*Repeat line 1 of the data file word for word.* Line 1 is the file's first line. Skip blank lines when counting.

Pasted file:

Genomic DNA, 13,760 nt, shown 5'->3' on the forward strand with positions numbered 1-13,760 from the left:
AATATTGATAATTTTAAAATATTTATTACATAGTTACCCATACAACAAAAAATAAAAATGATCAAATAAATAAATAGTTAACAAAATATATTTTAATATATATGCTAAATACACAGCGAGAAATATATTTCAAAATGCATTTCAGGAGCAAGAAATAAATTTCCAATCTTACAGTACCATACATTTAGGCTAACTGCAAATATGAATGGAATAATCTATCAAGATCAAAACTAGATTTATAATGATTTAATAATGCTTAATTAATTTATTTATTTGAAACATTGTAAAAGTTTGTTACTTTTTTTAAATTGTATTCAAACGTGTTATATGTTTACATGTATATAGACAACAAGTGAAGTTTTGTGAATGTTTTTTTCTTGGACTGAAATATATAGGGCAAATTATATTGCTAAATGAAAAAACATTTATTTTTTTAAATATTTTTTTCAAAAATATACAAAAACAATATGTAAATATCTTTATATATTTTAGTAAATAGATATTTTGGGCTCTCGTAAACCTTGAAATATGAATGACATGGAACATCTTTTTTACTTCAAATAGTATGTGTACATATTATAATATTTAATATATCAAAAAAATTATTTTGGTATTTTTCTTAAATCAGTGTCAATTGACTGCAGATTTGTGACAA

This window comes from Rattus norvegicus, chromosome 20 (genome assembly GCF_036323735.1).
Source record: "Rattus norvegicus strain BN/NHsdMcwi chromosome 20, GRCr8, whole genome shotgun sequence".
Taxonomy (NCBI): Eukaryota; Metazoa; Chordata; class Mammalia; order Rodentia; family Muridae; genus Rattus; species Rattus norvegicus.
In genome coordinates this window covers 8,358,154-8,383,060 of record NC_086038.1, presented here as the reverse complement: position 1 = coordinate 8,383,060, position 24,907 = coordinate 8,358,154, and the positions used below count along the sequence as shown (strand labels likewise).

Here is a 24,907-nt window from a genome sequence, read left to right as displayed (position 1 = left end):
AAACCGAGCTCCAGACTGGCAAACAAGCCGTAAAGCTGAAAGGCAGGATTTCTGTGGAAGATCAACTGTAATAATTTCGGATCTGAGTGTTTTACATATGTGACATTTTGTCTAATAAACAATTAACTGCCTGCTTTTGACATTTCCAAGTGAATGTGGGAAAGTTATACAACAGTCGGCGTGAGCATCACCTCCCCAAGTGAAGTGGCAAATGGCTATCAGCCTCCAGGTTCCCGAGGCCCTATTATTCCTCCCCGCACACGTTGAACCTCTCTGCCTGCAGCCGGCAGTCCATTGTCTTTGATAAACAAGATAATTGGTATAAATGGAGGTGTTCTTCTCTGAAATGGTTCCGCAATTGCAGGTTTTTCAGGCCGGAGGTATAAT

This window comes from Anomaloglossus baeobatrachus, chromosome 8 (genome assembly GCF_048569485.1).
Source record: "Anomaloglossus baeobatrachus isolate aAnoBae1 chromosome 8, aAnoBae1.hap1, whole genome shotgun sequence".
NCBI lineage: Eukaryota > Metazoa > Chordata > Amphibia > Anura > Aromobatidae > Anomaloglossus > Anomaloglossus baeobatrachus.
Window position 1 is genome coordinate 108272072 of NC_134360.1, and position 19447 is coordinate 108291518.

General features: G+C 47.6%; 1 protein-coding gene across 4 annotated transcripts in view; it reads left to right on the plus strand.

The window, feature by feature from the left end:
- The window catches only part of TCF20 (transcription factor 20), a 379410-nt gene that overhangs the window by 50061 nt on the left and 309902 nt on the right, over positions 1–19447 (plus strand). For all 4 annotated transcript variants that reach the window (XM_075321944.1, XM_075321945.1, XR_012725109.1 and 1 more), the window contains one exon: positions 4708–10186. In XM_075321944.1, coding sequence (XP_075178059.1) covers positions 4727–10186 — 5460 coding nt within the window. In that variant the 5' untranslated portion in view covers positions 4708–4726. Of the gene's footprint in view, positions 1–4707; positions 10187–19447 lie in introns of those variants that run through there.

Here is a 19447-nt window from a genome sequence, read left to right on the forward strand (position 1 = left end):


Genomic DNA, 13,760 nt, shown 5'->3' on the forward strand with positions numbered 1-13,760 from the left: